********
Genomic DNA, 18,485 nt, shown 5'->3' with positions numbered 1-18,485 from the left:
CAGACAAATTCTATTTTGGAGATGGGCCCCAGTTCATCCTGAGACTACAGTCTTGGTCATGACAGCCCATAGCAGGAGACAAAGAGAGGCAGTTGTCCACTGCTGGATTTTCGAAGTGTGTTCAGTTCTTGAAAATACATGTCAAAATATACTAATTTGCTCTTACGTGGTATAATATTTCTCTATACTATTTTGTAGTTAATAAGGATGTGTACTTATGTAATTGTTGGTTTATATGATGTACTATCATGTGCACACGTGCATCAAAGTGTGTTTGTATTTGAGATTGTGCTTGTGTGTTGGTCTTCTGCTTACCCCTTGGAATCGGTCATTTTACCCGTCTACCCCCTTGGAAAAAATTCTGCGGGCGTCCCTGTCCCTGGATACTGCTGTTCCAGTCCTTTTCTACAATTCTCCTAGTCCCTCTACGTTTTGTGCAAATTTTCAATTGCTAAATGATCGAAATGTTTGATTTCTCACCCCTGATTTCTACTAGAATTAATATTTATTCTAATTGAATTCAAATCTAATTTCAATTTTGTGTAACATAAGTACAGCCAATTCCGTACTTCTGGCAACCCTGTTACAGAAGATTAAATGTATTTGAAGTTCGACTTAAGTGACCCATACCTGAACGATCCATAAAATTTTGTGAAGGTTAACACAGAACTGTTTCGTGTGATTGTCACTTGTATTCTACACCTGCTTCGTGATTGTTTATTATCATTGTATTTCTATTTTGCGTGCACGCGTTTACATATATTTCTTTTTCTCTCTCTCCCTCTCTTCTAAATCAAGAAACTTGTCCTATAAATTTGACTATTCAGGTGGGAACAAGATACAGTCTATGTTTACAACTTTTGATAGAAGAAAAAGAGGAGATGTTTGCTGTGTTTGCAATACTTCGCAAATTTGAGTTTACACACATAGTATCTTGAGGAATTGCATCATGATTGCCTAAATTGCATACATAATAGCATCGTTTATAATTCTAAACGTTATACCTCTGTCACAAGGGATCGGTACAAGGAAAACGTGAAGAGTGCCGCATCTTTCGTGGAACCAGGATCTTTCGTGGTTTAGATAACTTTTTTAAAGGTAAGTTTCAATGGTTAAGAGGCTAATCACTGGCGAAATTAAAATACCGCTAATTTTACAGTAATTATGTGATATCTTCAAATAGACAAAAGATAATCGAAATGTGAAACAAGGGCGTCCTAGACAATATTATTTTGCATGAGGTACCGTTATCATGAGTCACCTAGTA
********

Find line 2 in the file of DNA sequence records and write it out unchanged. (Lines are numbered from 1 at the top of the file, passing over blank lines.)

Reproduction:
CAGACAAATTCTATTTTGGAGATGGGCCCCAGTTCATCCTGAGACTACAGTCTTGGTCATGACAGCCCATAGCAGGAGACAAAGAGAGGCAGTTGTCCACTGCTGGATTTTCGAAGTGTGTTCAGTTCTTGAAAATACATGTCAAAATATACTAATTTGCTCTTACGTGGTATAATATTTCTCTATACTATTTTGTAGTTAATAAGGATGTGTACTTATGTAATTGTTGGTTTATATGATGTACTATCATGTGCACACGTGCATCAAAGTGTGTTTGTATTTGAGATTGTGCTTGTGTGTTGGTCTTCTGCTTACCCCTTGGAATCGGTCATTTTACCCGTCTACCCCCTTGGAAAAAATTCTGCGGGCGTCCCTGTCCCTGGATACTGCTGTTCCAGTCCTTTTCTACAATTCTCCTAGTCCCTCTACGTTTTGTGCAAATTTTCAATTGCTAAATGATCGAAATGTTTGATTTCTCACCCCTGATTTCTACTAGAATTAATATTTATTCTAATTGAATTCAAATCTAATTTCAATTTTGTGTAACATAAGTACAGCCAATTCCGTACTTCTGGCAACCCTGTTACAGAAGATTAAATGTATTTGAAGTTCGACTTAAGTGACCCATACCTGAACGATCCATAAAATTTTGTGAAGGTTAACACAGAACTGTTTCGTGTGATTGTCACTTGTATTCTACACCTGCTTCGTGATTGTTTATTATCATTGTATTTCTATTTTGCGTGCACGCGTTTACATATATTTCTTTTTCTCTCTCTCCCTCTCTTCTAAATCAAGAAACTTGTCCTATAAATTTGACTATTCAGGTGGGAACAAGATACAGTCTATGTTTACAACTTTTGATAGAAGAAAAAGAGGAGATGTTTGCTGTGTTTGCAATACTTCGCAAATTTGAGTTTACACACATAGTATCTTGAGGAATTGCATCATGATTGCCTAAATTGCATACATAATAGCATCGTTTATAATTCTAAACGTTATACCTCTGTCACAAGGGATCGGTACAAGGAAAACGTGAAGAGTGCCGCATCTTTCGTGGAACCAGGATCTTTCGTGGTTTAGATAACTTTTTTAAAGGTAAGTTTCAATGGTTAAGAGGCTAATCACTGGCGAAATTAAAATACCGCTAATTTTACAGTAATTATGTGATATCTTCAAATAGACAAAAGATAATCGAAATGTGAAACAAGGGCGTCCTAGACAATATTATTTTGCATGAGGTACCGTTATCATGAGTCACCTAGTA